Massive mangrove project to bring fireflies to Donsol
A shower of flying “stars” will soon accompany whale sharks in Donsol, Sorsogon province, thanks to a massive mangrove planting project on the coast of one of the country’s top tourist draws.
The World Wide Fund for Nature (WWF)-Philippines started to plant 10,000 mangrove seedlings in Donsol’s Sibago village last December to enhance and protect the ecosystem that is shared by whale sharks and tiny organisms like plankton and fireflies.
The mangroves enrich nutrients along the coast and in the water, attracting both whale sharks and fireflies, the WWF said.
“Whale sharks congregate in Donsol because of the plankton. Plankton consume nutrients discharged by Donsol’s still-healthy rivers, one of the few habitats where fireflies still thrive,” said WWF-Philippines project manager Raul Burce.
“Remove mangroves and the fireflies shall be driven off. Without the healthy rivers needed by fireflies, plankton populations cannot bloom and the whale sharks will migrate elsewhere. If one component crashes, the others follow suit. This can be catastrophic for the people of Donsol,” Burce said.
The project in Donsol came on the heels of the government’s new tourism campaign with the slogan “It’s more fun in the Philippines.”
The WWF said Donsol was an example of how good environmental management and tourism programs could improve the lives of communities.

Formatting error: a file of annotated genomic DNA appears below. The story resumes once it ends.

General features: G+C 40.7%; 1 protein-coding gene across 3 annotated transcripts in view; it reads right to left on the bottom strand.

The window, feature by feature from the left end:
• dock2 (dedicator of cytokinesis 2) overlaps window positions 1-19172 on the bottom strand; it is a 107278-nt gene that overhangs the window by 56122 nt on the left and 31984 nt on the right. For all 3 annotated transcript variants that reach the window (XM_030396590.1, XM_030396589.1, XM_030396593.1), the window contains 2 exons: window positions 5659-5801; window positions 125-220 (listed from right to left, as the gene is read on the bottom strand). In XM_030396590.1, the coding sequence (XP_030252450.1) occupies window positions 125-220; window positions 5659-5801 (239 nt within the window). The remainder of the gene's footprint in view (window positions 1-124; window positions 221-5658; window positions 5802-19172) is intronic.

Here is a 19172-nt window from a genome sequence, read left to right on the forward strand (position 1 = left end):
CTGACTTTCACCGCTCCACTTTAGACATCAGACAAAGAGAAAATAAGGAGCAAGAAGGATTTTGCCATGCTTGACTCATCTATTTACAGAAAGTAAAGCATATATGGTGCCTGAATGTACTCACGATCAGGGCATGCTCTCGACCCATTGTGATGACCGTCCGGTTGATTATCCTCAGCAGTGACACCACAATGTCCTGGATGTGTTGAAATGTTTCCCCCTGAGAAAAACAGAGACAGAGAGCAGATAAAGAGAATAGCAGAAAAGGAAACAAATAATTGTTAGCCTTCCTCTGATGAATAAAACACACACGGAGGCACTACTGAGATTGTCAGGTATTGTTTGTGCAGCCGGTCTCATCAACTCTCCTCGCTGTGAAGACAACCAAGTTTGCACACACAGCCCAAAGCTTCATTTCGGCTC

WWF-Philippines CEO Jose Ma. Lorenzo Tan said: “The key here is balance. Without it, the productivity of our natural systems will crash. Strike a balance between conservation and development, and we can ensure sustainability.”
Donsol’s economy has boomed as tourists flock to its waters to see the whale sharks.
A total of 24,191 local and foreign visitors swam with the gentle giants from December to June 2011.
Donsol’s municipal tourism office estimated that the 2010 season alone generated more than P100 million from transportation, food, lodging, registration fees, and whale shark, mangrove and firefly tours.
Around P20 million was retained by the local government, bolstering incomes and improving lives.
Known in Filipino as “bakawan,” mangroves are considered to be one of the most productive of marine habitats—able to generate 500 kilograms of seafood per hectare annually.
The roots of the trees provide shelter for marine life, and their fallen leaves are used for food.
The roots of the mangroves also absorb heavy trace metals, minimizing coastal erosion and preventing inland saltwater contamination.
Mangroves also protect the soil from erosion and the communities from storm surges caused by typhoons. This is important for the residents of Donsol as they live in a region frequented by tropical storms.
The importance of mangroves in the Philippines, with its 36,289 kilometers of coastline and a largely shore-borne population, has been recognized by the environment and agriculture departments.
Recently, the Department of Agriculture earmarked P237.5 million for the planting of new mangroves and the setting up of “aquasilvi” projects in coastal communities.
The Department of Environment and Natural Resources also included mangroves as a priority area in its national greening program.
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